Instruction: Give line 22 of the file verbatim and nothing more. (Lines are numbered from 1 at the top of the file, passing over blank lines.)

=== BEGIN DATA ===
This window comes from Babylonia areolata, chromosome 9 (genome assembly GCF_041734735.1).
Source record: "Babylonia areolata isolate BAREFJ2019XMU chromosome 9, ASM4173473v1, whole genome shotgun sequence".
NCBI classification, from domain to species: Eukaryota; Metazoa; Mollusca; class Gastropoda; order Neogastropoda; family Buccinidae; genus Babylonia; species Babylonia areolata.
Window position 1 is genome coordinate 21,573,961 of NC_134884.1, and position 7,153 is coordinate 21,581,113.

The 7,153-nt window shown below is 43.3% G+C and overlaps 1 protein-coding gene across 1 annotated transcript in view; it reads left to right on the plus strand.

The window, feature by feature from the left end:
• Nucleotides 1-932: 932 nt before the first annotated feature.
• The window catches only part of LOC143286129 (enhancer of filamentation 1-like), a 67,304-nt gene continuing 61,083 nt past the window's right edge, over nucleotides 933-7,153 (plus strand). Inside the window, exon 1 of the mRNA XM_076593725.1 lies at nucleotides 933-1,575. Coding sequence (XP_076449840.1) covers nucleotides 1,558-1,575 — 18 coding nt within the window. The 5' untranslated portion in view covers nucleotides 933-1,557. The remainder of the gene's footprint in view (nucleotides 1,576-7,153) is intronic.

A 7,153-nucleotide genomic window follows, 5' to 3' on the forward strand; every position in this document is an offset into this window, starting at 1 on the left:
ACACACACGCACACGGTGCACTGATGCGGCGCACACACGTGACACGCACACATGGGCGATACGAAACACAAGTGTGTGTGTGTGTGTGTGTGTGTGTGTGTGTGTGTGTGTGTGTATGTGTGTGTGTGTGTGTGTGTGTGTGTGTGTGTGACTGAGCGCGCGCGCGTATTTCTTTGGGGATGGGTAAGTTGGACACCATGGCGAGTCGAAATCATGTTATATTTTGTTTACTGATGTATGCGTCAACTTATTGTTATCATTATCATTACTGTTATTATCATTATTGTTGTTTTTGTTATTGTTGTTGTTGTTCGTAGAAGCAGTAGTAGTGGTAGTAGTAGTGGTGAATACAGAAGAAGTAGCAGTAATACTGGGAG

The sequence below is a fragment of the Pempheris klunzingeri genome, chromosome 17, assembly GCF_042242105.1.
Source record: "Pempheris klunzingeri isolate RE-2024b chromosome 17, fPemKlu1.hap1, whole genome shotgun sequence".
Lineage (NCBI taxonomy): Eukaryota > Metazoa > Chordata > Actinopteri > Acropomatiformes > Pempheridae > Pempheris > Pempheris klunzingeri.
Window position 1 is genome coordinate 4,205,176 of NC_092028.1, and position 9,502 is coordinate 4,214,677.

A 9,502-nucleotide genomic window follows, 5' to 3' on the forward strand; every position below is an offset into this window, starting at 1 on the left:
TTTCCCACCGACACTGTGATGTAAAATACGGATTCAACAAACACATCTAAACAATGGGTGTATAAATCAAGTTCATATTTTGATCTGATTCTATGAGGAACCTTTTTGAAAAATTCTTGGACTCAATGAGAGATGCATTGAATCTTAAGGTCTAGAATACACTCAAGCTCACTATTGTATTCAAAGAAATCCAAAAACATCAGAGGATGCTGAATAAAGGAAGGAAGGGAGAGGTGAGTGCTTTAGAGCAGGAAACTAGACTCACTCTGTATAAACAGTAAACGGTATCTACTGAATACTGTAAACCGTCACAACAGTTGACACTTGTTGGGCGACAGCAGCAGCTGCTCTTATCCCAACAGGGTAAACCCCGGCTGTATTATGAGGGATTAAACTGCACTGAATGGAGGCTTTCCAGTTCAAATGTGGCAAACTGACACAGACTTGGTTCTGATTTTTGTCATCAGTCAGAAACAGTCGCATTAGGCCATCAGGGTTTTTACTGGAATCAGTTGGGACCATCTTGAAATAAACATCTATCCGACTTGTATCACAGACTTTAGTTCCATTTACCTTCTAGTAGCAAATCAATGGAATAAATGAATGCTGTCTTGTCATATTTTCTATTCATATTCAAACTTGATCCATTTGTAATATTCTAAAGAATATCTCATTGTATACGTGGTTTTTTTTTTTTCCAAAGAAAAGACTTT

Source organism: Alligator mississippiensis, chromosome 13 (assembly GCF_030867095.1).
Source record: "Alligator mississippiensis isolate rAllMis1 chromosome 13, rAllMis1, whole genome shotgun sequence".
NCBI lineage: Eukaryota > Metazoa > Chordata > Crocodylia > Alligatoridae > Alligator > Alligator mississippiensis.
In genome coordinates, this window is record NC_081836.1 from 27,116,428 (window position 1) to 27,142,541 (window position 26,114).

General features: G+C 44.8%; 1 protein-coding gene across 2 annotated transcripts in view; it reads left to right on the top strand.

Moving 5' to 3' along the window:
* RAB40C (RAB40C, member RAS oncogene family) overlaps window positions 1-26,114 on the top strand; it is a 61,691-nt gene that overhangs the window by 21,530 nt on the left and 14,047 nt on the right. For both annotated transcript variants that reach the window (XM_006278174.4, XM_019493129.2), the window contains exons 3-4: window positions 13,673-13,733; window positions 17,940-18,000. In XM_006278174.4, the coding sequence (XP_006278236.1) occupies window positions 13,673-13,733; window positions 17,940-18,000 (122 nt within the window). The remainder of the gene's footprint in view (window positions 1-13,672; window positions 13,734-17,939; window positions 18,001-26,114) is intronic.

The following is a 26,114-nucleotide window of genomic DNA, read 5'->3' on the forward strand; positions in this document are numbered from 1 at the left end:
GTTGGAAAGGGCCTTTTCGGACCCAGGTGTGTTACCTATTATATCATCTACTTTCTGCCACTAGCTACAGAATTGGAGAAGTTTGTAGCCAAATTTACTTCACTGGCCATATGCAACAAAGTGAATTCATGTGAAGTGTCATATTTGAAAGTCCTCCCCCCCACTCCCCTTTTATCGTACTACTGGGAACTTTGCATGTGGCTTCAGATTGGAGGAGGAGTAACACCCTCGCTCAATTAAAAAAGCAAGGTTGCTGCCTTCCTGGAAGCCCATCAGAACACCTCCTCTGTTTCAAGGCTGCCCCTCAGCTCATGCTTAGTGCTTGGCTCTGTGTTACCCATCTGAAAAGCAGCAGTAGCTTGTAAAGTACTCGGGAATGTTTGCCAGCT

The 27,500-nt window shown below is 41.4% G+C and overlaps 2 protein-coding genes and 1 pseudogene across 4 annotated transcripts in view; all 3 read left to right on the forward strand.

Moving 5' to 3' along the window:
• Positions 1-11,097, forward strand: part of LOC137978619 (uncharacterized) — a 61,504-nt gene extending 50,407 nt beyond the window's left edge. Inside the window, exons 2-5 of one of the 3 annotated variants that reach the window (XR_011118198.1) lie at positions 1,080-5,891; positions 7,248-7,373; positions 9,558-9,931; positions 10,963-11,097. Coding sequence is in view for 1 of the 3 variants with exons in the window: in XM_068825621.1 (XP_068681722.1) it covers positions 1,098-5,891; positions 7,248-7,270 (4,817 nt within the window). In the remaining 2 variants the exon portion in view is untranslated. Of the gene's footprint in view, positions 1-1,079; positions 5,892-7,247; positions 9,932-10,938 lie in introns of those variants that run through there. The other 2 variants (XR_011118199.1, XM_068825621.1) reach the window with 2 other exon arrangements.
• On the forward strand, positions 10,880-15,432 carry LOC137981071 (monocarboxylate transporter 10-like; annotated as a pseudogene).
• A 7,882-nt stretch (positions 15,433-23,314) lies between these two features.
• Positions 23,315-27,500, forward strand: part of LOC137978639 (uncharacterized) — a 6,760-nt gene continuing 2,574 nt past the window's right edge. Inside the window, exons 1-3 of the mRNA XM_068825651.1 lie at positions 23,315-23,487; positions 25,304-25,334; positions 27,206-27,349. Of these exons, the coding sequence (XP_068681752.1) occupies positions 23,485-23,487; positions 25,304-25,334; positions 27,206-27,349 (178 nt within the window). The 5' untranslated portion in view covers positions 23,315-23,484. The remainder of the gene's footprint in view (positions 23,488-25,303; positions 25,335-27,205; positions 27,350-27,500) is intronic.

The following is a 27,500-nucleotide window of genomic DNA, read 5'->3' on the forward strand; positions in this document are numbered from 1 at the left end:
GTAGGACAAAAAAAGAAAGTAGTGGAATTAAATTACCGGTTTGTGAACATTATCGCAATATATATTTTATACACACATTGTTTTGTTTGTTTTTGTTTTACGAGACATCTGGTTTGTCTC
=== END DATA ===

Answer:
Moving 5' to 3' along the window: